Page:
This was my conversation with a taxi driver in London: he accepted the arrival of self driving cars, but described how they would not know how to react to a pigeon in the road. He said that ‘professional’ drivers knew to just keep driving, because pigeons always took off at the last minute. So he could accept that self driving cars could learn to drive, but could not accept that they could equally model the pigeon avoidance mechanisms of professional drivers, and learn to do that too.
Some issues are more clearly emergent ethical conversations: should we feed people up images of self harm and suicide (some evidence shows that the ability to explore these topics can lead to better outcomes), or is it simply exacerbating the issue.
Should we have adverts for McDonalds showing up next to those posts as well, or should they be held more ‘respectfully’. As a society, i have no doubt that we will figure these things out, although not without some fails along the way.
Because these questions are not about quantifiable success: they are about ethics, about belief, about the reinforcement of dominant narratives, and about self righteous indignation, as well as about justifiable self righteous anger. Sometimes all those things at the same time.
These emergent and ethical conversations (about privacy, about decency, about protection, safeguarding, and harm) are of vital importance. But they are not the whole foundation of the Algorithmic Wars.
The enhanced ability of computers to predict behaviour goes far deeper than serving up adverts, or suggesting news stories. There is a predictive power of conversations on social channels to indicate future action, e.g. protest turning into violence. Or the ability for Organisations to scan social channels to predict who of their staff is most likely stealing, or rousing dissent. Our ability to ‘listen in’, to ‘predict’, to sense the location of tipping points, all of this is evolving.
Unless we smash the looms, unless we choose to reject the many benefits of these new technologies, we are just at the start of a long, and evolutionary process.
There will be many mistakes along the way, and some people will make a very great deal of money, or achieve significant influence and power, by exploiting the new dynamics faster than we can regulate, or even notice what it is that is happening. But none of this makes it all bad or wrong.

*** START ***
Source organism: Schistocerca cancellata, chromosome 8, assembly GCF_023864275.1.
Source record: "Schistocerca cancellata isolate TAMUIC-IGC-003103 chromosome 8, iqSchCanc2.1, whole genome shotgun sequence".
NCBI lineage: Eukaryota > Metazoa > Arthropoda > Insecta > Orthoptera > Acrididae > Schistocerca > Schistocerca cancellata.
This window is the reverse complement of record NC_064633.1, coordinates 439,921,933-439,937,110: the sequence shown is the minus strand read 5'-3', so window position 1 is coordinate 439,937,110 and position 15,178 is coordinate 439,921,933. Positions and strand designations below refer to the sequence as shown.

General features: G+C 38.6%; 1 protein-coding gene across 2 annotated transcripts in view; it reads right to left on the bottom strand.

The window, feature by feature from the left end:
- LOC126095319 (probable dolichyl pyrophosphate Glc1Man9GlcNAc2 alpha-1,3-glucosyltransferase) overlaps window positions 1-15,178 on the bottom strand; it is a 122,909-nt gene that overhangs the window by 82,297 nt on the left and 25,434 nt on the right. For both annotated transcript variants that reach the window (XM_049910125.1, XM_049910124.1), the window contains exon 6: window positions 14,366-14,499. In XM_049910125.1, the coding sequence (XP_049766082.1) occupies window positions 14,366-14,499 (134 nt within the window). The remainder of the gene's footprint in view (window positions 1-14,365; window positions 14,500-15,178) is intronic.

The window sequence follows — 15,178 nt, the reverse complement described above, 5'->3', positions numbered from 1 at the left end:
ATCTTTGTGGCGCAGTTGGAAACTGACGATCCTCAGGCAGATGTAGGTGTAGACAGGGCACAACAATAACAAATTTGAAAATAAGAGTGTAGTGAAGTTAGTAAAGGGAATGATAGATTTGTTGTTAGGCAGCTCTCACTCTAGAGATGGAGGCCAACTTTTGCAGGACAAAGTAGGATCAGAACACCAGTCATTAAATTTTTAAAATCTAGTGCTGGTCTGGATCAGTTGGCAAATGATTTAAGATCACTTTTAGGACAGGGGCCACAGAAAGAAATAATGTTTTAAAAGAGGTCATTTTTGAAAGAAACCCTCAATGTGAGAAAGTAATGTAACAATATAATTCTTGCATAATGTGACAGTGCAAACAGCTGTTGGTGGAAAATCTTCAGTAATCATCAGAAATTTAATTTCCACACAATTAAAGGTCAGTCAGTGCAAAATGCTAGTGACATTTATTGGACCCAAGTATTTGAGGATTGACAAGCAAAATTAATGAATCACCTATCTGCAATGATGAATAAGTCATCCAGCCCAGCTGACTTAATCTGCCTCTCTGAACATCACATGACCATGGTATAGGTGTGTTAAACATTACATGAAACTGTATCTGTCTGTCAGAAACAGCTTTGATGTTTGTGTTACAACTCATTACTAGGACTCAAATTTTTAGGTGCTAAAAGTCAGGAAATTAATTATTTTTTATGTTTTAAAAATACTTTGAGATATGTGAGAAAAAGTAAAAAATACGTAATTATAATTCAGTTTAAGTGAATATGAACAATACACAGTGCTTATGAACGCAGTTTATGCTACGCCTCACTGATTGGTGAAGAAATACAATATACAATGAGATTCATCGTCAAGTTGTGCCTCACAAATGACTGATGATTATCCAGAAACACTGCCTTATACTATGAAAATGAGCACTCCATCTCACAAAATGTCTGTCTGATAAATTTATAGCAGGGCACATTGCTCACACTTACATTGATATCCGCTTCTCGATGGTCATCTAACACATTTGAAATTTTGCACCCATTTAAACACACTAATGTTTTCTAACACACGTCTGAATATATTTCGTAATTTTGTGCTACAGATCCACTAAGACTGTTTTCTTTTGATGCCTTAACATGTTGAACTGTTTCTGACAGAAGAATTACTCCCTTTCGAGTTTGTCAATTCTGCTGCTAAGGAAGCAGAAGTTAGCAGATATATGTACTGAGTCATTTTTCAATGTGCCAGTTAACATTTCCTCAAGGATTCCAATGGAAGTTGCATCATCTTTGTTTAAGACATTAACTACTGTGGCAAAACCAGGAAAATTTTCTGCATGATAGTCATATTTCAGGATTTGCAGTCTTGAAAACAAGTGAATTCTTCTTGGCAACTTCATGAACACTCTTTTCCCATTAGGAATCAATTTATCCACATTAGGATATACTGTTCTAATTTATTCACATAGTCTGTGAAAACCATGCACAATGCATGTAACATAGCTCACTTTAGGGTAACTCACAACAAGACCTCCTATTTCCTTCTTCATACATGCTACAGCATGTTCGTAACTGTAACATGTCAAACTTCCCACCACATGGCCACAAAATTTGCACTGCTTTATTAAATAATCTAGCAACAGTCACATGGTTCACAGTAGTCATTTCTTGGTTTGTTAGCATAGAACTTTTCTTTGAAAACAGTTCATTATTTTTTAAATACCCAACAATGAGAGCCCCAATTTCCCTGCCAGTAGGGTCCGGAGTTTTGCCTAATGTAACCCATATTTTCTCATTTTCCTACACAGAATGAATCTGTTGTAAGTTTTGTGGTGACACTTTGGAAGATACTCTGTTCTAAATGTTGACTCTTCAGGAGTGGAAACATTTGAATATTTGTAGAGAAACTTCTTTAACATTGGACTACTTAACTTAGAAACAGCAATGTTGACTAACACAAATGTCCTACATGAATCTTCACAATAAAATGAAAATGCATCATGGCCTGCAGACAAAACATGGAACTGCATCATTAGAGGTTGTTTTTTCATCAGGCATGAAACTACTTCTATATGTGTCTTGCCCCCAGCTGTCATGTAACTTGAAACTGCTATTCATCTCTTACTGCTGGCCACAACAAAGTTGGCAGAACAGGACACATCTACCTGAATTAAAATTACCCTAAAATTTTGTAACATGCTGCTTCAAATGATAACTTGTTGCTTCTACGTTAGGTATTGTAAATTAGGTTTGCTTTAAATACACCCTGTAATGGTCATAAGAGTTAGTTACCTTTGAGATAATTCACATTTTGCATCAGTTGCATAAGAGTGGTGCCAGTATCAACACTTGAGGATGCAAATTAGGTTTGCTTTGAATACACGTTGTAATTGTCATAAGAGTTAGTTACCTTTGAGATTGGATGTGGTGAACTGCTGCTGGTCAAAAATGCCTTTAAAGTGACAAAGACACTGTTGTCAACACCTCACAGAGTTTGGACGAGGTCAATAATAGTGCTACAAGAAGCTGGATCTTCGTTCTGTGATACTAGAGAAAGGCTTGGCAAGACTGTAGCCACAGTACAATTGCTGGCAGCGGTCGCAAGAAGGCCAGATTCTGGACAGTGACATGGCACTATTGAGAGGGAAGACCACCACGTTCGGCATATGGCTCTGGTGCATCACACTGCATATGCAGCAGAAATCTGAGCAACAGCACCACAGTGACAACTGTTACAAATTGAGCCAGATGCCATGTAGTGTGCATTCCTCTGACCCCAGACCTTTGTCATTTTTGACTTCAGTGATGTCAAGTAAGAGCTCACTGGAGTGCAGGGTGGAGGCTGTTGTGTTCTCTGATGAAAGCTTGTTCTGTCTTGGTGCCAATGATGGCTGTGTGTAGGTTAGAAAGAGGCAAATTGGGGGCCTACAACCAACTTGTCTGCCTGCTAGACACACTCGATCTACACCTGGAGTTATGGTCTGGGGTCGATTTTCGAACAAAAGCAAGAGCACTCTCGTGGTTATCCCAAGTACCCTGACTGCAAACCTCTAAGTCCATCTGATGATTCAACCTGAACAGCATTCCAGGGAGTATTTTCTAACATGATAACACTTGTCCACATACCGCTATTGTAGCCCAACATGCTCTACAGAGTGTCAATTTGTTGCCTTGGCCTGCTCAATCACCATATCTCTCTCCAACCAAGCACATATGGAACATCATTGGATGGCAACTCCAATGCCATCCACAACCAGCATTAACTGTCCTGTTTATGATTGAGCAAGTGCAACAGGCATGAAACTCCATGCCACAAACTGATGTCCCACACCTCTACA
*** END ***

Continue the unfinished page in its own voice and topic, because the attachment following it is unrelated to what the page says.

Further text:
As ever, our challenge is this, and it’s a challenge we must face up to in the middle of this war: technology will take us into places that we are ill equipped to deal with. But our ability to deal with it cannot be framed in the old understanding of knowledge, decision making, and power.
It’s a new type of challenge that is faced in a new kind of space.
And it will require new types of thinking to ensure that, on balance, the change takes us into a new type of space that we can comfortably inhabit. Primary interpretations of the current swathes of change according to well known and well understood frameworks may be dangerous: it may comfort us to think of small groups of elite enemy agents undermining our democracy, but this is but one facet of change.
The real outcome of the Algorithmic Wars may be decided through schism and conquest, but most likely will be an outcome of optimisation and greed: the ways we engage with knowledge, the ways we shop, connect, think, act, all influenced by myriad underlying algorithms. An unknowably complex series of filters and moderators of individual action: a radically complex set of predictive engines, and all continuing to learn, to evolve, in a tumbling wheel of change.
Perhaps our greatest challenge is to find ways to narrate, and understand the sheer scope of the challenge, and to articulate what it means for us as individuals, for our Organisations (which have so much to gain, and so much to lose) and for wider society as a whole.